Ravens Over Brooklyn and Elsewhere

Corvus coraxI saw my first Common Ravens (Corvus corax) in the Highlands of Scotland. We had walked up to a cave that had evidence of human habitation stretching back thousands of years. The ruins of a nest, washed down by a storm, were strewn about the cave opening, alone with some jet black feathers. Picnicking soon afterwards down below in the valley, I heard five ravens come around a bend, presumably the family from the nest. They are impressive animals. Huge, black as pieces of the night sky, famously intelligent, highly adaptable, they figure in much folklore and mythology across the Northern Hemisphere. Odin is accompanied by a pair of ravens named Huginn and Muninn, Thought and Memory. The Icelandic name for the birds is Hrafn. The Raven is a creator god in the Pacific Northwest.Corvus coraxPairs bond by playing in the air, touching bills, grooming each other. This Brooklyn duo did quite a bit of the latter. Found across the Northern Hemisphere, Ravens also have an evil reputation. As scavengers, they were much persecuted until modern times (and probably still are in places). It is so typical of humans to slaughter each other on battlefields and then blame the scavenging animals for all the meat humans have made of themselves. The birds have had much projected on them, being turned into gods, messengers, liminal figures between the land of the living and the empire of the dead. Corvus coraxI saw Ravens at eye-leve on top of Mt. Tamalpais, north of San Francisco, and in Iceland. I sometimes heard or saw and heard brief glimpses of the birds in the Hudson Highlands. But I only saw my first in Brooklyn two years ago this month: one was contesting the Green-Wood airspace with a Red-tailed Hawk. The raven was as big as the raptor. Sightings that spring by myself and others occurred in both Prospect and Green-Wood. Ravens have been seen intermittenly in Brooklyn since. Just about a week ago, friends saw one over Flatbush Avenue being harried by American Crows. When you see these related species together, you understand how much bigger Ravens are. They are like Crows on steroids, bigger, shaggier, burlier. After being driven from much of their eastern U.S. range, the birds are making a comeback, spreading out of their mountain fastnesses, and being found more and more in urban areas. There was a nest a few years ago in Queens and there probably is one in Brooklyn, now, too.Corvus coraxThey are omnivorous. This one seemed to be nibbling something along the side of a warehouse (which have an austere cliff-like look down in these industrial blocks). I sure hope it wasn’t eating paint!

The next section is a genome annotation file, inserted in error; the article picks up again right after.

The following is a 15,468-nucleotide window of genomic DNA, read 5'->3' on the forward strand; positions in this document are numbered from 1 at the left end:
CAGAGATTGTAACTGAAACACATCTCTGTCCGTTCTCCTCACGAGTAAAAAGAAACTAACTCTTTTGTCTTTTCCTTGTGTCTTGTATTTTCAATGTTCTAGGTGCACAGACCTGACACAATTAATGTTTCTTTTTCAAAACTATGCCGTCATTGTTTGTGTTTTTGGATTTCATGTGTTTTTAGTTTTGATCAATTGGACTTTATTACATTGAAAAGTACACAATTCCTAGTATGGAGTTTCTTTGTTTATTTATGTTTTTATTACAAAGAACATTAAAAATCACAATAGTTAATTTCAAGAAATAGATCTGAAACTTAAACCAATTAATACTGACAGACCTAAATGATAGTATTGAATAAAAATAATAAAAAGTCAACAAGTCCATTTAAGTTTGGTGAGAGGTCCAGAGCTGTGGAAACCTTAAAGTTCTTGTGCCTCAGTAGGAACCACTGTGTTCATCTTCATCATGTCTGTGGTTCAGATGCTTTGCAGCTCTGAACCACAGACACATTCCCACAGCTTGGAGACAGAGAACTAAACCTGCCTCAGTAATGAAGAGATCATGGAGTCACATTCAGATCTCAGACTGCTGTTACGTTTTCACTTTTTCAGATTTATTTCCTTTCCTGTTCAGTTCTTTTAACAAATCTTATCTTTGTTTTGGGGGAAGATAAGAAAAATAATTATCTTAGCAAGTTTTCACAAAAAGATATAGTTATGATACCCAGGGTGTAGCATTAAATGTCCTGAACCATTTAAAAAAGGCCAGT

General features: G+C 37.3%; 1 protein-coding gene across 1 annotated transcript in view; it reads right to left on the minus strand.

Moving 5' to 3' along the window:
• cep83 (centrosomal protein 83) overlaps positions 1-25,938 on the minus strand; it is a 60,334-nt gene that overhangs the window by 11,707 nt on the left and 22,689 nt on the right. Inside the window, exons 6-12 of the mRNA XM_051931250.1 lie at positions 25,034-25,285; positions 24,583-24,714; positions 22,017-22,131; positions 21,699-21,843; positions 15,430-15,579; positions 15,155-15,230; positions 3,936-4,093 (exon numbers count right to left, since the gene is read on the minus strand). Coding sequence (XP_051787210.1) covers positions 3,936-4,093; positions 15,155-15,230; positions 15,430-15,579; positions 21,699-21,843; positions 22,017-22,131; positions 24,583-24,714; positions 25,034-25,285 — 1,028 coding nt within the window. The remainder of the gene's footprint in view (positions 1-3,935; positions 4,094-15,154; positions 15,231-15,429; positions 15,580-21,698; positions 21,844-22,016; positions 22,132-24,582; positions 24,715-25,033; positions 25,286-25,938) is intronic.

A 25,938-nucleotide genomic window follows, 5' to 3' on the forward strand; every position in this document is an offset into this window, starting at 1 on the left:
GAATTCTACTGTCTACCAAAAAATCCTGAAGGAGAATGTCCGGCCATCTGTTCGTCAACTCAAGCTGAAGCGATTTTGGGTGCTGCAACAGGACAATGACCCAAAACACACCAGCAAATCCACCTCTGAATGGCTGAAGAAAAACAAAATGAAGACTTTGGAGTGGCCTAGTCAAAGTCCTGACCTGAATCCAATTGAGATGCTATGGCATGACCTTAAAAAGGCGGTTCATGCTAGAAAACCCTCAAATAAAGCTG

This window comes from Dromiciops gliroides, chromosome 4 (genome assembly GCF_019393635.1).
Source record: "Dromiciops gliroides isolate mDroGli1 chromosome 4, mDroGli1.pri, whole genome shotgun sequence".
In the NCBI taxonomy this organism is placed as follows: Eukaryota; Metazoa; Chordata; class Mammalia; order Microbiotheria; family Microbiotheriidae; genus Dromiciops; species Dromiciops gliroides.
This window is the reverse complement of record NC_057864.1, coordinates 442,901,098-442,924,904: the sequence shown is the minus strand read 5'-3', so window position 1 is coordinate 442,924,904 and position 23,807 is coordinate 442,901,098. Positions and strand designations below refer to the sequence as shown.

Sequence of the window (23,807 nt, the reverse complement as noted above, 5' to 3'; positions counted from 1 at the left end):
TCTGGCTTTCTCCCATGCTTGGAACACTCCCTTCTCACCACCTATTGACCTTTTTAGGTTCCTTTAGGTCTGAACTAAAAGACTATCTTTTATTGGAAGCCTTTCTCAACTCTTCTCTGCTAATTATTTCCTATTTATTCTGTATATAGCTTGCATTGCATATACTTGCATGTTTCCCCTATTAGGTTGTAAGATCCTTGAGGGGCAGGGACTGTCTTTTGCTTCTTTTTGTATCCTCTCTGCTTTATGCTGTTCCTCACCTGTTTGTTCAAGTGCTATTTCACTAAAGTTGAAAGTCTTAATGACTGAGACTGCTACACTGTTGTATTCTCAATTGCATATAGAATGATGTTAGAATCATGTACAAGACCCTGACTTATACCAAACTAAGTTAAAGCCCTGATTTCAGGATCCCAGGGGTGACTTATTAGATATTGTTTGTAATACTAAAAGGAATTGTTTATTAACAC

Considered the largest of the passerine, or song birds, Raven’s are anything but golden-voiced. Nobody’s going to mistake one for a Wood Thrush. But their vocalizations are remarkable. The usual call is a croaking “crr-uck” or “brrronk,” but they have a wide-range of sounds (at least 33, listen to some of them here. ) These Sunset Park birds made all sorts of noises I have trouble characterizing. It was great just listening to them, though.

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